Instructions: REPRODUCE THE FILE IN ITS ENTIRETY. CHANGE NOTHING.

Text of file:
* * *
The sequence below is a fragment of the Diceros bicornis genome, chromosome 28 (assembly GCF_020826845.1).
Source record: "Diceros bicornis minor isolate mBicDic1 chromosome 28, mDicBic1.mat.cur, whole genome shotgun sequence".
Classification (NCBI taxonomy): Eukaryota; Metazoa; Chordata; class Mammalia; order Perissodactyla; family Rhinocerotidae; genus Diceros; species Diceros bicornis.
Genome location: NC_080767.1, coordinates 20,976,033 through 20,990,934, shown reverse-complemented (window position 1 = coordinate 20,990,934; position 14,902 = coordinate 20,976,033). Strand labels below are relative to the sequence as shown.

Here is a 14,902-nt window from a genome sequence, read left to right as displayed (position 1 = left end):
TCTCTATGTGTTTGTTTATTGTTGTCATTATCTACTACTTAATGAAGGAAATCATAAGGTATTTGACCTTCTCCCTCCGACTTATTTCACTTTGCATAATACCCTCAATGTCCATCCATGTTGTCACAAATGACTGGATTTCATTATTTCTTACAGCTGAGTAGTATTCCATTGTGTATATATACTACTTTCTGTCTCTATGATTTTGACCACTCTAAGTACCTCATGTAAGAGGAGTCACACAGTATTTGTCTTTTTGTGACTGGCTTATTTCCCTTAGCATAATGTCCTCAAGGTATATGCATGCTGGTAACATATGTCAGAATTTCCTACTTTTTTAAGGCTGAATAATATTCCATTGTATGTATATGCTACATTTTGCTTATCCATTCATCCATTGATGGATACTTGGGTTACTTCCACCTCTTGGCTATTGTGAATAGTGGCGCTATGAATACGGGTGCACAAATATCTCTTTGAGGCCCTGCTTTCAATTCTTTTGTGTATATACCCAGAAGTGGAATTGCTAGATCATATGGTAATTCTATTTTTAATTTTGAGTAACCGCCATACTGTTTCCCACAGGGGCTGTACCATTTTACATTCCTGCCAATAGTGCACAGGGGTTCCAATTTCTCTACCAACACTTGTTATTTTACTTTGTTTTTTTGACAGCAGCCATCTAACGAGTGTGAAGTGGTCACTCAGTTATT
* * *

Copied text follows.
The sequence below is a fragment of the Diceros bicornis genome, chromosome 28 (assembly GCF_020826845.1).
Source record: "Diceros bicornis minor isolate mBicDic1 chromosome 28, mDicBic1.mat.cur, whole genome shotgun sequence".
Classification (NCBI taxonomy): Eukaryota; Metazoa; Chordata; class Mammalia; order Perissodactyla; family Rhinocerotidae; genus Diceros; species Diceros bicornis.
Genome location: NC_080767.1, coordinates 20,976,033 through 20,990,934, shown reverse-complemented (window position 1 = coordinate 20,990,934; position 14,902 = coordinate 20,976,033). Strand labels below are relative to the sequence as shown.

Here is a 14,902-nt window from a genome sequence, read left to right as displayed (position 1 = left end):
TCTCTATGTGTTTGTTTATTGTTGTCATTATCTACTACTTAATGAAGGAAATCATAAGGTATTTGACCTTCTCCCTCCGACTTATTTCACTTTGCATAATACCCTCAATGTCCATCCATGTTGTCACAAATGACTGGATTTCATTATTTCTTACAGCTGAGTAGTATTCCATTGTGTATATATACTACTTTCTGTCTCTATGATTTTGACCACTCTAAGTACCTCATGTAAGAGGAGTCACACAGTATTTGTCTTTTTGTGACTGGCTTATTTCCCTTAGCATAATGTCCTCAAGGTATATGCATGCTGGTAACATATGTCAGAATTTCCTACTTTTTTAAGGCTGAATAATATTCCATTGTATGTATATGCTACATTTTGCTTATCCATTCATCCATTGATGGATACTTGGGTTACTTCCACCTCTTGGCTATTGTGAATAGTGGCGCTATGAATACGGGTGCACAAATATCTCTTTGAGGCCCTGCTTTCAATTCTTTTGTGTATATACCCAGAAGTGGAATTGCTAGATCATATGGTAATTCTATTTTTAATTTTGAGTAACCGCCATACTGTTTCCCACAGGGGCTGTACCATTTTACATTCCTGCCAATAGTGCACAGGGGTTCCAATTTCTCTACCAACACTTGTTATTTTACTTTGTTTTTTTGACAGCAGCCATCTAACGAGTGTGAAGTGGTCACTCAGTTATT